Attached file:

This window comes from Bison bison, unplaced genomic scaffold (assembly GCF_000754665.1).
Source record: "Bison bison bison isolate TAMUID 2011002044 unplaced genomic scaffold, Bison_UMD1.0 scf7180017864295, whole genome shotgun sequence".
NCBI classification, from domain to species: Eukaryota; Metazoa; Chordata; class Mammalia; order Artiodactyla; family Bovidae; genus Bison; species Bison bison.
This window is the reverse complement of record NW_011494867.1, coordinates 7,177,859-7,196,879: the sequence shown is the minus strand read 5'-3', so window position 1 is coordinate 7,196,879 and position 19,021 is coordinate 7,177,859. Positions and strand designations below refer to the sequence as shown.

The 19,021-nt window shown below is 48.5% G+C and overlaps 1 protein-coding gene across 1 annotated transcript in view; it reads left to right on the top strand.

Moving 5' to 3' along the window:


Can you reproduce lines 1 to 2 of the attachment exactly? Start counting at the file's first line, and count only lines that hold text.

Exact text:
This window comes from Bison bison, unplaced genomic scaffold (assembly GCF_000754665.1).
Source record: "Bison bison bison isolate TAMUID 2011002044 unplaced genomic scaffold, Bison_UMD1.0 scf7180017864295, whole genome shotgun sequence".